The Juciest Fruits Are Found on the Skinniest Limbs!

Along with a lot of other people, I was saddened by an article in the Huff Post Parents, read the whole story on Huffington Post, which Podcast About Raising Daughtersreported on a middle school in Long Island which has banned footballs, baseballs, lacrosse balls and ‘rowdy games of tag’. And most disturbing, cartwheels were banned unless supervised by a coach. Wow!

Children will NOT learn to be self-reliant, independent, and self-responsible as long as their whole existence is supervised by adults. Kids today look to adults way too much to solve their problems, find their soccer shoes, handle sibling rivalry, and deal with challenges with teachers and friends. Adults also take way too much responsibility for children’s boredom, success, and happiness.

Young adults going out into the world today and in the future are going to need to be critical thinkers, willing to take risks and think outside the box, and to be able to form new thoughts and ideas. The best way to learn your limits is to be able to take some risks and stretch yourself. When we were kids, we crossed 4-lane highways, climbed really tall trees, blew up cherry bombs and M-80’s, and rode our bikes miles from home without being tethered to our parents via cell phones. And that’s how we learned invaluable street-smarts and initiative. And we all survived, despite some skinned knees and an occasional broken arm or stitches. But we learned.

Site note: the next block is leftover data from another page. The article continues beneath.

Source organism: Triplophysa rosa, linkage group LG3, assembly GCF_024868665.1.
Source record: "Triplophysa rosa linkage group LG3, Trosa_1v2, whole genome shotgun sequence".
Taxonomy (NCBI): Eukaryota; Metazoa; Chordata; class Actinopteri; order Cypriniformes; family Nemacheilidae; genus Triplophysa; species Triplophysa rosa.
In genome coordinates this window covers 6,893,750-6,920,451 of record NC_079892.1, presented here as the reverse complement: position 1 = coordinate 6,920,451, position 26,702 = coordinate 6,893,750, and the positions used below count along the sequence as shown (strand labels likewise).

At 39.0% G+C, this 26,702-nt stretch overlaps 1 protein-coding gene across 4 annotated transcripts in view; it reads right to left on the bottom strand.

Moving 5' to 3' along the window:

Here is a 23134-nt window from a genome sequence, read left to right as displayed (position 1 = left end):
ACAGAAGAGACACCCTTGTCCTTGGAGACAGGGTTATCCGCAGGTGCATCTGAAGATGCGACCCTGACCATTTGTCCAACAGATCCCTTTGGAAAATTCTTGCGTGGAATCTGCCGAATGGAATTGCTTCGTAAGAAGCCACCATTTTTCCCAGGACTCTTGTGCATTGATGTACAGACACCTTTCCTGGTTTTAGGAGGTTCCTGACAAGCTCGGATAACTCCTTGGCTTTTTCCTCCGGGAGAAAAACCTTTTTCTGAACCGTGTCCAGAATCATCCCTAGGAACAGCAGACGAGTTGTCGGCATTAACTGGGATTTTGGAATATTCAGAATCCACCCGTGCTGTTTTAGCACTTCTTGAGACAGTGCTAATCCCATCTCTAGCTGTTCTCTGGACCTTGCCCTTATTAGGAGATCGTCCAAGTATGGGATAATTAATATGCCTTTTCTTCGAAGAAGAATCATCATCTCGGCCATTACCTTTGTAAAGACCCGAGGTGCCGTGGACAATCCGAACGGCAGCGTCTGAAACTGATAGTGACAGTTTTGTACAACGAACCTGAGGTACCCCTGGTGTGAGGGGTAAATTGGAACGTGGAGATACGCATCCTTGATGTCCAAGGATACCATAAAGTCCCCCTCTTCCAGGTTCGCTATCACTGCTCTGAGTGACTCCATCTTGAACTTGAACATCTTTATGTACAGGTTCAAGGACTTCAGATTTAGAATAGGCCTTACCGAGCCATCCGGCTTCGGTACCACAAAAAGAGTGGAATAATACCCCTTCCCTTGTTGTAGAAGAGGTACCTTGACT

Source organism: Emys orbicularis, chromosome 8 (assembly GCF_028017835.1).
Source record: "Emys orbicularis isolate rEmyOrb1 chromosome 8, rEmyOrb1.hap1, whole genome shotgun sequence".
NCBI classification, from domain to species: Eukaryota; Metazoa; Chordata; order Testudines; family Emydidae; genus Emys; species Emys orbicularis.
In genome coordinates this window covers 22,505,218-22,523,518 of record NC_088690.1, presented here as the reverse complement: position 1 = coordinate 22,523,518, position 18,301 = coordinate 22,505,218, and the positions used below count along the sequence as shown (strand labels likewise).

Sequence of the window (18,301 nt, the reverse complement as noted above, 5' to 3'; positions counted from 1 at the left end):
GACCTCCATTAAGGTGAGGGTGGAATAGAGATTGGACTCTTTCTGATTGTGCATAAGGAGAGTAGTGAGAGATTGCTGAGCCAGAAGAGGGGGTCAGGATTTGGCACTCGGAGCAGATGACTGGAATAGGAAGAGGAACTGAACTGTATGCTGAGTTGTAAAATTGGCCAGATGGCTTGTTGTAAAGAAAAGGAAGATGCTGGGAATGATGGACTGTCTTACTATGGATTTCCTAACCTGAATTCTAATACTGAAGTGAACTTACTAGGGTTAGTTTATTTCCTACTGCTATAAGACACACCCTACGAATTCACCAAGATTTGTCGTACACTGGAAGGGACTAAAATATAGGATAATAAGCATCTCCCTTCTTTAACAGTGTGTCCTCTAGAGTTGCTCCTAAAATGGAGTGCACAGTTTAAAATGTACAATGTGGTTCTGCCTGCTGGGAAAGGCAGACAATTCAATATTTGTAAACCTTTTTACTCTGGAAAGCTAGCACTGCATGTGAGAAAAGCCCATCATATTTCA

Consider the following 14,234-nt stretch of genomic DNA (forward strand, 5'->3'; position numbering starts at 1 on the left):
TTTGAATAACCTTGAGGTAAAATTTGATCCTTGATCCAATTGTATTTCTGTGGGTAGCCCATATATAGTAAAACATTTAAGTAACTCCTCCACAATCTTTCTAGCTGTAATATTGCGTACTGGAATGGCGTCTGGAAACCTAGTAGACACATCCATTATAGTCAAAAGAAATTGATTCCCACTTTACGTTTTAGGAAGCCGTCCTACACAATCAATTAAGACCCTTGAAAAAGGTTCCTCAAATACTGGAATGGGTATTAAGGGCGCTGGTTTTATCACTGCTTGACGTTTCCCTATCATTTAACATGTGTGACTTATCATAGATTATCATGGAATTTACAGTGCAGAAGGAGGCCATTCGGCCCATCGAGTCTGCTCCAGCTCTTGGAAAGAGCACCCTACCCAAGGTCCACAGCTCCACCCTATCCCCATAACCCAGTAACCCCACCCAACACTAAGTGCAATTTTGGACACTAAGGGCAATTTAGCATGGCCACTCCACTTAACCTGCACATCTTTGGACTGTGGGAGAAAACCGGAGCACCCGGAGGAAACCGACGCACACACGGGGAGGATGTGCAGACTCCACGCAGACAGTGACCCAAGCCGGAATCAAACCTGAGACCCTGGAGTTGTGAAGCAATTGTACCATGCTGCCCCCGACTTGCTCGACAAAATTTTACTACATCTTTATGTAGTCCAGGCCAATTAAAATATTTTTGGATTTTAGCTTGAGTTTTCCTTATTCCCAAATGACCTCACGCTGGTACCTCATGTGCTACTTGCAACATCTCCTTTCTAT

Kids learn best through unsupervised play, where they follow their own lead. Autonomy leads to deeper engagement in what you are doing, and it is only through this kind of engagement that anyone can achieve mastery of their craft. The masters discussed in Malcolm Gladwell’s book,  The Outliers, all followed the 10,000 hour rule, meaning they had invested at least that many hours of practice to hone their skill or craft. You don’t put 10,000 hours into anything unless it is of your choosing and it’s your passion.IMG_1211

Let kids be kids, and celebrate skinned knees as a sign that kids are out there stretching themselves in their pursuit of fun and adventure. And remember, the juciest fruit is always out there on the skinniest limbs.

Comments

  1. Unstructured play is essential for creativity, imagination, and developing friendships. These are critical resiliency skills too. You are so spot on in your observation. The most successful animals in the wild are those who are adventurous and PLAY (Read Stuart Brown’s book by the same title.” Thanks for speaking out.

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